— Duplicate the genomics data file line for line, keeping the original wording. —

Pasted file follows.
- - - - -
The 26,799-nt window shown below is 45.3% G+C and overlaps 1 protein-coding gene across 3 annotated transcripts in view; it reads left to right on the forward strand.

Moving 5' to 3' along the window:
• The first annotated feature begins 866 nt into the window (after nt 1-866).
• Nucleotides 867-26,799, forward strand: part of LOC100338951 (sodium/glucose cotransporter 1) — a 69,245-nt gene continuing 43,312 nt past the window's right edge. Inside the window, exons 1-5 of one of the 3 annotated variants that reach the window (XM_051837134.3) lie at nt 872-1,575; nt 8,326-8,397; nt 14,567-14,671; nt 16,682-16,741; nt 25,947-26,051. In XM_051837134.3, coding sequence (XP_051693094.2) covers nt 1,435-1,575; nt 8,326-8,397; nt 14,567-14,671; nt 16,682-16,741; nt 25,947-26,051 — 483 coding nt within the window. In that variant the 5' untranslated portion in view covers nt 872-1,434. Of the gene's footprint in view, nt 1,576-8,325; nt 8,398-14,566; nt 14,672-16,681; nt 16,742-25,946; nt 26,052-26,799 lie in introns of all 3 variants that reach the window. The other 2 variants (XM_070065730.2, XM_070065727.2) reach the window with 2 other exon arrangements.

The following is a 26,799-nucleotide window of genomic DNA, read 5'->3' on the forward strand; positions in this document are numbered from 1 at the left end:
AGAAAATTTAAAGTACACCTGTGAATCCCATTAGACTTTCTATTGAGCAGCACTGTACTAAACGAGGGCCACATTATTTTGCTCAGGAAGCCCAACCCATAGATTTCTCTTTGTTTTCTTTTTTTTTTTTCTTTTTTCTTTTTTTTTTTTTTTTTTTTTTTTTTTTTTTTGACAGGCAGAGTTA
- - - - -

The 26,799-nt window shown below is 45.3% G+C and overlaps 1 protein-coding gene across 3 annotated transcripts in view; it reads left to right on the forward strand.

Moving 5' to 3' along the window:
• The first annotated feature begins 866 nt into the window (after nt 1-866).
• Nucleotides 867-26,799, forward strand: part of LOC100338951 (sodium/glucose cotransporter 1) — a 69,245-nt gene continuing 43,312 nt past the window's right edge. Inside the window, exons 1-5 of one of the 3 annotated variants that reach the window (XM_051837134.3) lie at nt 872-1,575; nt 8,326-8,397; nt 14,567-14,671; nt 16,682-16,741; nt 25,947-26,051. In XM_051837134.3, coding sequence (XP_051693094.2) covers nt 1,435-1,575; nt 8,326-8,397; nt 14,567-14,671; nt 16,682-16,741; nt 25,947-26,051 — 483 coding nt within the window. In that variant the 5' untranslated portion in view covers nt 872-1,434. Of the gene's footprint in view, nt 1,576-8,325; nt 8,398-14,566; nt 14,672-16,681; nt 16,742-25,946; nt 26,052-26,799 lie in introns of all 3 variants that reach the window. The other 2 variants (XM_070065730.2, XM_070065727.2) reach the window with 2 other exon arrangements.

The following is a 26,799-nucleotide window of genomic DNA, read 5'->3' on the forward strand; positions in this document are numbered from 1 at the left end:
AGAAAATTTAAAGTACACCTGTGAATCCCATTAGACTTTCTATTGAGCAGCACTGTACTAAACGAGGGCCACATTATTTTGCTCAGGAAGCCCAACCCATAGATTTCTCTTTGTTTTCTTTTTTTTTTTTCTTTTTTCTTTTTTTTTTTTTTTTTTTTTTTTTTTTTTTTGACAGGCAGAGTTA